Let us imagine that the boot were on the other foot. How would we feel if some of the hundreds of superb British engineering consultancies were suddenly told that they were not welcome in China, or Italy, or any other market in which they have flourished over the past century?
It would be a disaster for those companies, and for their workers, and for Britain’s ability to earn foreign exchange. Imagine if the world were convulsed by nationalistic and chauvinistic strikes along the lines we are seeing in Britain today. There would be a catastrophic collapse in world trade, and a fall in global economic activity. The overall pie of wealth would shrink, and so would our national slice.
What kind of British industry do the protectionists think would emerge? Some sort of crazy autarkic system in which we tried to substitute imports with home-made PlayStations and home-made shoes and brassieres once again produced in the cotton mills of Lancashire? We would not only be forcing British consumers to accept second-rate goods; we would be impoverishing them by obliging them to pay more. It is terrifying that some serious politicians – including members of the Labour Cabinet – seem prepared to support these strikes, and to side with the Luddite trades unions and the far-Right BNP. Now is the time to stick up for free trade, and the huge benefits it has brought.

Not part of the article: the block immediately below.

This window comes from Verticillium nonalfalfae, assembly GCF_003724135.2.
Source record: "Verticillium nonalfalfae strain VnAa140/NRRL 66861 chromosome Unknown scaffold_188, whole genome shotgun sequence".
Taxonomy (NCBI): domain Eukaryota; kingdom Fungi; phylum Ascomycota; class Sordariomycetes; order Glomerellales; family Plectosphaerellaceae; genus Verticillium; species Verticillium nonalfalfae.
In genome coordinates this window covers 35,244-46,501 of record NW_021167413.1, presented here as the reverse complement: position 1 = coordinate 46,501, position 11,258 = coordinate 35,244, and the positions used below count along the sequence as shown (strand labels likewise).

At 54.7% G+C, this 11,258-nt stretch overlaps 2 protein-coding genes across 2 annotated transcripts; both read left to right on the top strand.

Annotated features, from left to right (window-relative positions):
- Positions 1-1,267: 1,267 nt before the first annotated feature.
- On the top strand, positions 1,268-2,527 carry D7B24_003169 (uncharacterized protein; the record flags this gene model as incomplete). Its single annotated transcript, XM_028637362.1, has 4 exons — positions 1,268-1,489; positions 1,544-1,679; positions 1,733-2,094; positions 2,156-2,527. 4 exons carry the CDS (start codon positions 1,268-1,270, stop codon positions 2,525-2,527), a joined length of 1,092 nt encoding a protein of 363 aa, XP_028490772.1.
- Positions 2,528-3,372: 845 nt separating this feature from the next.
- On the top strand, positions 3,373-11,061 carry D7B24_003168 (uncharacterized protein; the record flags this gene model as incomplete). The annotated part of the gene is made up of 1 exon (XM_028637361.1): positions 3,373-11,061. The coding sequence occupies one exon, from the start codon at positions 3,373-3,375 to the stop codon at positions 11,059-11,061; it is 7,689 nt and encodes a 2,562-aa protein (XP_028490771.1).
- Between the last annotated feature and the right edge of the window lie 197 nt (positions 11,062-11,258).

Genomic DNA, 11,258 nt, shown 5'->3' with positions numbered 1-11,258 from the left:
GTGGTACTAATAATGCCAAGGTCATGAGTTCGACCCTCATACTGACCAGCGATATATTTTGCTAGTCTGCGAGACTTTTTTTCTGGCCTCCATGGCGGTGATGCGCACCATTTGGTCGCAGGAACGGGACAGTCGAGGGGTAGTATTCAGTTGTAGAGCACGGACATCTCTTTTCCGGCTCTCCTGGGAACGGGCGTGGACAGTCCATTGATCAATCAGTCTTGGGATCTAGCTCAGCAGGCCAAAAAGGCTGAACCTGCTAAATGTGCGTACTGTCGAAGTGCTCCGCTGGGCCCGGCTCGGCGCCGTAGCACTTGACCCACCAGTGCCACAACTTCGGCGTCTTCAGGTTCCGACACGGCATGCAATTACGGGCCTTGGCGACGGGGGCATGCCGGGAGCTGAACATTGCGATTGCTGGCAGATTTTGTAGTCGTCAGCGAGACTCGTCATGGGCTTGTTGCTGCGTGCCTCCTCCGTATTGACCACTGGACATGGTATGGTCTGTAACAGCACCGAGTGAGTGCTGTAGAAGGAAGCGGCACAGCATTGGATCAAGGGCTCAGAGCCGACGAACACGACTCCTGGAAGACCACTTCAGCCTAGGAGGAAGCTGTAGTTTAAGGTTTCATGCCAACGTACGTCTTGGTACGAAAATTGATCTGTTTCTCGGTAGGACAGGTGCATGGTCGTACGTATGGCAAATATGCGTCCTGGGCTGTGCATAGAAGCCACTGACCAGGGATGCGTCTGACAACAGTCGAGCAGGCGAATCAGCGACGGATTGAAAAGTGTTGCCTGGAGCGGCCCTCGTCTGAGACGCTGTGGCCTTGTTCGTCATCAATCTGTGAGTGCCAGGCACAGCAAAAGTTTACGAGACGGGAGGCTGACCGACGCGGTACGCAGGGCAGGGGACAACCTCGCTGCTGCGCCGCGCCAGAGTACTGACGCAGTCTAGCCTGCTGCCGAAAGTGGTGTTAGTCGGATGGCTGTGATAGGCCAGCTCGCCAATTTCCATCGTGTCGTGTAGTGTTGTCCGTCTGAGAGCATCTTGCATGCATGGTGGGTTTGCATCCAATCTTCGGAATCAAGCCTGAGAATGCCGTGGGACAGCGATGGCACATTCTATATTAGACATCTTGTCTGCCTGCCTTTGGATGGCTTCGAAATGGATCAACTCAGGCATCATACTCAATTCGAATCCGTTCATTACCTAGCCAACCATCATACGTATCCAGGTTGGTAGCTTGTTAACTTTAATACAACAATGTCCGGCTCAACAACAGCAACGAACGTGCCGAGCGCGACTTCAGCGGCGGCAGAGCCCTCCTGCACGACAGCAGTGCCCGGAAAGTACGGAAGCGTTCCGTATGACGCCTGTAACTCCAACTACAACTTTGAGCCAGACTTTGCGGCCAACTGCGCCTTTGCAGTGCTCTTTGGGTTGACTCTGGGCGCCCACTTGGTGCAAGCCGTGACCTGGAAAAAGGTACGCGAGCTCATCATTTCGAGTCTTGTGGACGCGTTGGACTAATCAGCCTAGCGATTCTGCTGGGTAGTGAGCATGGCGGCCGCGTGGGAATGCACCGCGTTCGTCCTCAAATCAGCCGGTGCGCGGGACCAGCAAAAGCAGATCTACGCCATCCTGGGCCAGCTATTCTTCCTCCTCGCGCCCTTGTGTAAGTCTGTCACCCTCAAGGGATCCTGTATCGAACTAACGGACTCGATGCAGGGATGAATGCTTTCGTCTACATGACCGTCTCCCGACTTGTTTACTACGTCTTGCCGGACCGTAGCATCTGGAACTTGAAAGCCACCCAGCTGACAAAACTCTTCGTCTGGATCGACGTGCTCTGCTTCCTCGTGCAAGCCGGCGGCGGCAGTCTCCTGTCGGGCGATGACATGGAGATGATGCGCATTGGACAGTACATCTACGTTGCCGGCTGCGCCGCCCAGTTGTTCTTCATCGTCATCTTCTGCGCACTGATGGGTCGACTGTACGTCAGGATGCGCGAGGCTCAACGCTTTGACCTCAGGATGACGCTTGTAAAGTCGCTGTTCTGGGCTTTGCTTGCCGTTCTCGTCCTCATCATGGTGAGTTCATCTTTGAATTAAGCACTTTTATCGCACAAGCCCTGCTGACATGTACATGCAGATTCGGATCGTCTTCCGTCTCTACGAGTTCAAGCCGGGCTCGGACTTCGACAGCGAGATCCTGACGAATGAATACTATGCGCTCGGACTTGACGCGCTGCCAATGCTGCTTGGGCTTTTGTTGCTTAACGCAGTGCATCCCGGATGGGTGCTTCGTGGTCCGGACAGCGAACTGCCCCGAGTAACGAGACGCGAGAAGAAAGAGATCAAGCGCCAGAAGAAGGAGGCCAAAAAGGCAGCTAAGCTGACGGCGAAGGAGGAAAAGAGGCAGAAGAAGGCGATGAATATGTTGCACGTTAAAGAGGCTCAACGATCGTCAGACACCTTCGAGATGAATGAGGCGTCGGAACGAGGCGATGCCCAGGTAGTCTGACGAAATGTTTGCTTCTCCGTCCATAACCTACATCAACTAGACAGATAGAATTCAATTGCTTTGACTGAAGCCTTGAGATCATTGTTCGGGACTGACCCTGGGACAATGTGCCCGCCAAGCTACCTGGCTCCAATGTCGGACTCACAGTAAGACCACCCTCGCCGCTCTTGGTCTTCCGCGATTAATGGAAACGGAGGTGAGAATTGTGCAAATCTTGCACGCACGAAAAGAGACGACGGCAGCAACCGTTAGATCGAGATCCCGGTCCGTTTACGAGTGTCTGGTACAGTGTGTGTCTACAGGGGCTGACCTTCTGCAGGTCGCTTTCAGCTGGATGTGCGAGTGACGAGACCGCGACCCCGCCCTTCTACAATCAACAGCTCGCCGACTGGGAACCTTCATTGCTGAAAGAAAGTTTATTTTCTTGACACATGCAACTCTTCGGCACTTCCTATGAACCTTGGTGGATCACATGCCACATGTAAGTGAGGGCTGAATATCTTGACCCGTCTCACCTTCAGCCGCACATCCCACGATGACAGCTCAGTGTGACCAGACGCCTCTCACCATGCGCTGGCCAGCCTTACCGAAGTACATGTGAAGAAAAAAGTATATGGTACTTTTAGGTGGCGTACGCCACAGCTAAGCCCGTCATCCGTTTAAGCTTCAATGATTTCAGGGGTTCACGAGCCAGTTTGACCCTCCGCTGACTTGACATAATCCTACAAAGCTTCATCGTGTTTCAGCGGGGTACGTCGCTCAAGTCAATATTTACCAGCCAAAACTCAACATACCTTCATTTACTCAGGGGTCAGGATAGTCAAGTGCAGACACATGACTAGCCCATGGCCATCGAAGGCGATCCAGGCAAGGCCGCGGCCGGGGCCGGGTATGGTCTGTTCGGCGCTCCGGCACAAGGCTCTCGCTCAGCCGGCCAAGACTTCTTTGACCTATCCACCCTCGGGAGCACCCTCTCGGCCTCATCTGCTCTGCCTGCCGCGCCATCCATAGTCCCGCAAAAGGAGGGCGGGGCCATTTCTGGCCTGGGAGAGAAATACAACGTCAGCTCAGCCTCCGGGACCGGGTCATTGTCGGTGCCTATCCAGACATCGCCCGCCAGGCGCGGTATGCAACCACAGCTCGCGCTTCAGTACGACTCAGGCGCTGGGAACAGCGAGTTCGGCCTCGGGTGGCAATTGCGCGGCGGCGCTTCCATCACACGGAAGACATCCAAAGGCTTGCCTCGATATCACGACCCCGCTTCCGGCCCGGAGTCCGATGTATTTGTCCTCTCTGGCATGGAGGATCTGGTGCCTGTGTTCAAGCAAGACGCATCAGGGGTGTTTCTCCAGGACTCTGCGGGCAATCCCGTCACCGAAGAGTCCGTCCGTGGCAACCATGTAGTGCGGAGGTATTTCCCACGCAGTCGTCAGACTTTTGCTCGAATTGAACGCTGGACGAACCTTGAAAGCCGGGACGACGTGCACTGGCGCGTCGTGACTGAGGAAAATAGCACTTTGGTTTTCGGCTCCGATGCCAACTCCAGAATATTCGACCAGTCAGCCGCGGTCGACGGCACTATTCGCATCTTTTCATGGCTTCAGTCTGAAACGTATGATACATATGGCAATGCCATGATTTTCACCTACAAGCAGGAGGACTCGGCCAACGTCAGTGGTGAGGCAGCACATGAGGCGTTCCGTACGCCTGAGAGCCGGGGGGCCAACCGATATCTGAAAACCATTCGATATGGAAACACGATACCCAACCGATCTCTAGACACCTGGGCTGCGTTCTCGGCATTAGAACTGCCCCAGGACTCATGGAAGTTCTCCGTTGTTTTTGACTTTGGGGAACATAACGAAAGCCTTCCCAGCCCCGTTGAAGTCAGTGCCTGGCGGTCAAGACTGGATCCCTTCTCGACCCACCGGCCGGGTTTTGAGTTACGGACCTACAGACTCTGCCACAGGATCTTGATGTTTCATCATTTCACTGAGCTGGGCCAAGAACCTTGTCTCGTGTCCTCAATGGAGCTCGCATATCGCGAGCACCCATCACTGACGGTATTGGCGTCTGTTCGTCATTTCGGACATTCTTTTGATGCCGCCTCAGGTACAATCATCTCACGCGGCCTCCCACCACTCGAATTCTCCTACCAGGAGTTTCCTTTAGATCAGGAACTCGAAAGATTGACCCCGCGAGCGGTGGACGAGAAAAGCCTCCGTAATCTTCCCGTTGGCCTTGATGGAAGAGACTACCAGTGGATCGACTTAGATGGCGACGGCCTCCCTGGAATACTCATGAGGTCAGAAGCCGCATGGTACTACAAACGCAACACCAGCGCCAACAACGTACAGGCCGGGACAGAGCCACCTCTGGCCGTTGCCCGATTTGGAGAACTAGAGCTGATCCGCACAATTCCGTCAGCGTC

Remember what happened in the Thirties, when they had exactly the same instinctive and panic-stricken reaction, and a recession was turned into a slump. Remember the old truth, that when goods, people and services are not allowed to cross borders, soldiers eventually force the way. It is vital now that we complete the Doha round of world trade talks, not so much because it will liberate a great pent-up wave of trade, but because without it a signal will have been sent around the world that protectionism is winning.
We need Obama to drop the Buy American clauses of his package, because in the end – no matter how seductive the idea may be – a refusal to compete and a refusal to be open will be no good for America and no good for the world. If the world continues with its current lurch to protectionism and me-first-ism, we will end up intensifying the very phenomena that we are most afraid of. The big European banks that used to lend money in sub-Saharan Africa are increasingly directing their remaining credit to their home markets. The result is that African businesses are failing, and unemployment is set to surge – and what will be the result? Migration, of course: an irresistible tide of economic migration to Europe.
Of course people are angry, and of course they want to protect themselves and their families. But if the nations of the world decide that it makes sense for them each to discriminate against foreign competition, then we are really on the road to perdition, and a skid will turn into a prang from which it could take a long time to recover.
[First published in the Daily Telegraph on 03 February 2009 under the heading: ‘If we put a brake on free trade, the world will skid into a crash.’]